Bill was a gifted communicator. He was often heard on the radio and wrote numerous articles in periodicals and newspapers. His publications include: Youth and Antisemaism, Mini Commentary on the Pentateuch, Light and Rejoicing: A Christian's Understanding of Jewish Worship, Jesus in the Background of History (with A. I. Polack).

The contribution of W. W. Simpson to developing Jewish-Christian relations cannot be exaggerated. He dedicated his life to this work and seemed to be a born reconciler. With wisdom, learning, humanity and faith he steered the Council of Christians and Jews in its first decades so that it has become a recognized force in Britain and beyond for its work in promoting understanding and harmony. The Queen awarded him an OBE (3) in 1967.

Charlotte Klein (1915-1985)

Charlotte Klein was born in Berlin and brought up in a pious Orthodox Jewish home. She was a headstrong, passionate, impulsive personality with a great zest for life. As she grew to adolescence she threw off religious observance whenever she could. However, the catastrophic Nazi regime came to power and the Klein family left Germany for Palestine (as it was then known). Antisemitism was thus a personal experience for her.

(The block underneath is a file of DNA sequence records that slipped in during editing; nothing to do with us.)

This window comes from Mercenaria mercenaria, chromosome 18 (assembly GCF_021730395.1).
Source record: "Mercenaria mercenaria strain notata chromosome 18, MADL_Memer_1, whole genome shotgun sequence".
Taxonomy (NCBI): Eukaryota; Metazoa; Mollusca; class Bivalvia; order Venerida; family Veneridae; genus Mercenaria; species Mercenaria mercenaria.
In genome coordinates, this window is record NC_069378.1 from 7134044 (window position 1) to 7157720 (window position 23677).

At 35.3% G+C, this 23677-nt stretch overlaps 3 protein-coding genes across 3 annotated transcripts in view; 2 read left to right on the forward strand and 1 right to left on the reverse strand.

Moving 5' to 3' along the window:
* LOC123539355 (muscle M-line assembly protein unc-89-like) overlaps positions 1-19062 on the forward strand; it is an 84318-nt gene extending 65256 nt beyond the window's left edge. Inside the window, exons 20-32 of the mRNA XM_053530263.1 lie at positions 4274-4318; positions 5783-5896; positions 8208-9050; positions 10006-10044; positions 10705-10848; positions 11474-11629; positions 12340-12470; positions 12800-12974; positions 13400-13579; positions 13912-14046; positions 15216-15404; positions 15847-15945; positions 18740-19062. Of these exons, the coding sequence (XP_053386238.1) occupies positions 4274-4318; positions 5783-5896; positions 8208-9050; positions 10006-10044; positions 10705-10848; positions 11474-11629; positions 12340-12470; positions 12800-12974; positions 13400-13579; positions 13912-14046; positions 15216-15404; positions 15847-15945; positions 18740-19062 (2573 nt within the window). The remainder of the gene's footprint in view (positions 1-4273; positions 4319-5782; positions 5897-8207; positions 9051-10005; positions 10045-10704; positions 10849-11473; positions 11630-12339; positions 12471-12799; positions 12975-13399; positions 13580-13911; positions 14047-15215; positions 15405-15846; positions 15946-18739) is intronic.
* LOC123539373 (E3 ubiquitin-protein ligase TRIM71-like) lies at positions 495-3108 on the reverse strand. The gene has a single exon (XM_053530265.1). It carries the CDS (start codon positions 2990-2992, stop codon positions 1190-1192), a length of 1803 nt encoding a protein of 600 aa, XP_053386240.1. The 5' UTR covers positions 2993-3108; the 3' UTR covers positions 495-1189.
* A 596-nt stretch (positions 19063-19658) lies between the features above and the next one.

After becoming a Christian and joining the Sisters of Sion in Jerusalem, Charlotte Klein rediscovered the beauty and truth of Judaism and became aware of the teaching of contempt for Judaism in Christian teaching and the history of antisemitism in the Church. Writing her doctorate thesis for London University on "The image of the Jew in German and English Fiction and Drama 1833-1933," she strove to overcome antisemitism wherever she encountered it and published articles on antisemitism in English society, on the Vatican and antisemitism and anti-Zionism, on ritual murder and the Dreyfus Affair. A gifted teacher and linguist she became known internationally as a lecturer in Germany, Italy, Belgium, North America and taught at universities in England, Germany and the United States.

However, her most important work was within the Church. It can be divided into four main areas: 1) Overcoming Christian Anti-Judaism; 2) Fostering a true image of Judaism among Christians; 3) Encouraging Jewish-Christian Dialogue; 4) Promoting a new theology of the Jewish-Christian relationship.